By now, many of us would have seen the simple story of a NYPD cop buying and putting on a pair of boots on a homeless man. Officer Lawrence DePrimo has been hailed a "hero," a "good cop" and "one of New York's finest." All because of a single act of compassion, of selfless giving, and a reminder that there are many less fortunate than he is. This caught the eye of an Arizona tourist, Jennifer Foster who snapped a picture and posted it online. The rest is history.
You can watch the interview here or below.
Since the picture was posted at the NYPD Facebook page here, it has been viewed millions of times. In social media terms, the photo has gone viral. Here are some of my thoughts.
#1 - Compassion begins with Self-Awareness
Knowing that the weather is cold, one experiences the reality of what it means to be shivering. In life, we all know that our human body is susceptible to the fluctuations in temperatures. Whether it is too hot or too cold, or when our bodies are subjected to sudden changes in temperature, we fall ill easily. Officer DePrimo recognizes how cold the weather was, and personally knows how it feels not to have socks or boots. He is aware of the conditions he is in.
#2 - Compassion Needs Action
Seeing and knowing that it is cold is not enough. What then are we doing about it? In truth, Officer DePrimo could have just walked past and do his own duties. Yet, he did something that is out of his own initiative. He talked to the homeless man lying on the street. He asked questions. He reconnected to his own reactions to cold. He remembered that there is a shoe store nearby. He went to the store asking for Winter boots. He returned to check the shoe size with the homeless man. He paid $75 for the boots. He took the boots, knelt down, and put on the boots on the homeless man. One action leads to another.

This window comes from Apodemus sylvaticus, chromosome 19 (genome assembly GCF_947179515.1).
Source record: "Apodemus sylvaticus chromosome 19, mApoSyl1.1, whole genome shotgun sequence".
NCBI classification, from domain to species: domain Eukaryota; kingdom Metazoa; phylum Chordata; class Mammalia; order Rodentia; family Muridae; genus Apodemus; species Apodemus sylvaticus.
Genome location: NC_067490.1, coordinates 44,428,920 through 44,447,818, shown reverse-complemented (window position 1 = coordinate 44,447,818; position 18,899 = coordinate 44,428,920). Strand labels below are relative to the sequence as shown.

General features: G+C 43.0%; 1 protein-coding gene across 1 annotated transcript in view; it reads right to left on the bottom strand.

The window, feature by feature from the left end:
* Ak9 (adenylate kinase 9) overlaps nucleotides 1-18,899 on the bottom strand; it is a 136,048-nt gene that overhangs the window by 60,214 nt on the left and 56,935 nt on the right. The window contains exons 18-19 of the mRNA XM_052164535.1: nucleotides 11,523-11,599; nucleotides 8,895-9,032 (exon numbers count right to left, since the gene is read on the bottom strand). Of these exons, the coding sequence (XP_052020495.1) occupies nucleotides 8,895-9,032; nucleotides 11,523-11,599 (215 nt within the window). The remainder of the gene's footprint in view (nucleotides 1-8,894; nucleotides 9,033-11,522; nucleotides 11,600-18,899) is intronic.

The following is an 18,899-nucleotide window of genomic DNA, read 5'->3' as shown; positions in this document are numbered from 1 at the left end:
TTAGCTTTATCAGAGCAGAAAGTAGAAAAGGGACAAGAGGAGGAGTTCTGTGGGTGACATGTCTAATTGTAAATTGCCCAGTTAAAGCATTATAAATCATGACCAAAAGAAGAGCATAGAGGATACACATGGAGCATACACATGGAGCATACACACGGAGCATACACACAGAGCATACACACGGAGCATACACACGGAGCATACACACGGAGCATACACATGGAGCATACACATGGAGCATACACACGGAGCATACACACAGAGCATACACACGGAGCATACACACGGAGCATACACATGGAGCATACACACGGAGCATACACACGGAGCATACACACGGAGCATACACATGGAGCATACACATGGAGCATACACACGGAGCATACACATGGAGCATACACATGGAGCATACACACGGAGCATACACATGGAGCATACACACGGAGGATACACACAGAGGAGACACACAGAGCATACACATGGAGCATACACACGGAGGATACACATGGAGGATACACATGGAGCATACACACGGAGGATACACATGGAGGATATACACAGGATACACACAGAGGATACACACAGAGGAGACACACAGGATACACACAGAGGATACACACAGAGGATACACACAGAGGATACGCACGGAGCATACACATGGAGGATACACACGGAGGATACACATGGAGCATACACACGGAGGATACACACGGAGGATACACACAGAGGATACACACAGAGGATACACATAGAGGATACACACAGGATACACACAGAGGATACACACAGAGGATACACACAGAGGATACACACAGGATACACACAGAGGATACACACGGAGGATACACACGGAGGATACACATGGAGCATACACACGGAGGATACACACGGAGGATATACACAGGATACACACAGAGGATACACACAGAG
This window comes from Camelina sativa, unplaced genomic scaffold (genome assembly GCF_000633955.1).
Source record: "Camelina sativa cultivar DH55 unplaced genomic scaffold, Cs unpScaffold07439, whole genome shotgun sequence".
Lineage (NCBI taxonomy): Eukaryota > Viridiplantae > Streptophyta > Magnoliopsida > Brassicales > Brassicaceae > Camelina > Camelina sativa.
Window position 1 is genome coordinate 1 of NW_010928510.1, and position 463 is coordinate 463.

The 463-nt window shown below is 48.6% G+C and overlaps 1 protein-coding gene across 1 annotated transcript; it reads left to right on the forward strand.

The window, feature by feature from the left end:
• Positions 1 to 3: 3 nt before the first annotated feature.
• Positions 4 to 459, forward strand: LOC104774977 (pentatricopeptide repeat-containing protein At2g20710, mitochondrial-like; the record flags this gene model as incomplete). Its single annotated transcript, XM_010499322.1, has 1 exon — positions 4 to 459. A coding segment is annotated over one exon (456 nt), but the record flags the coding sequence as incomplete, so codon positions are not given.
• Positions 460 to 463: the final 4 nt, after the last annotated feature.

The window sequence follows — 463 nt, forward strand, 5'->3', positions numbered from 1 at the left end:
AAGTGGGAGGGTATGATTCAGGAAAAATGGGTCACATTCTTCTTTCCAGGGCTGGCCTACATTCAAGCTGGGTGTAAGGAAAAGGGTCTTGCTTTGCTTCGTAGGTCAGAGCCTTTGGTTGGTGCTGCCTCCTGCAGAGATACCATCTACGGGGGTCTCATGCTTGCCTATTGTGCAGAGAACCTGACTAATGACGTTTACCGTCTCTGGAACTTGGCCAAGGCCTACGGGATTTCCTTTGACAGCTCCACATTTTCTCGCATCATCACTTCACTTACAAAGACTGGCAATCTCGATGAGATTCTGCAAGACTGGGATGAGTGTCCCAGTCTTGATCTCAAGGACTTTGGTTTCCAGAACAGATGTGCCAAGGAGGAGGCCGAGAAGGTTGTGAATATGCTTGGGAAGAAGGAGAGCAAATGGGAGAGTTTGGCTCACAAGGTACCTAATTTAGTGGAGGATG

#3 - Compassion Thrives Unnoticed
For all the nice things that have been said about the NYPD good cop doing a good deed, I feel that there is a danger of people blowing things out of proportion. For that matter, cops around many cities will be hard-pressed to follow the act. Moreover, how are we to distinguish copycat acts? How do we distinguish a genuine compassionate act, instead of one that is being acted out for the purpose of fame? True compassion must always be something done quietly, unnoticed, and covered with an utter reluctance to be famous or for anyone to know about it.
Jesus has said that we need to learn to give in such a way, that we let not our good deeds be publicized too widely. Let our left know not what our right hand is doing. True compassion is done in the name of God, not in the name of self. True compassion is practiced for the good of men, not for the reputation of self. True compassion must be willing and honest.
#4 - Do a Good Deed Yes, but Give from the Heart, not for the Camera
Finally, let me encourage all of us to give from the heart during this Christmas season. It is not the quantity of things we give out. Neither is it whether it was appreciated or not. As long as we give from the heart, let God take care of the rest. Whether our acts go viral or not, we will continue to show kindness.
Let compassion lead to action. Let action lead to the betterment for all.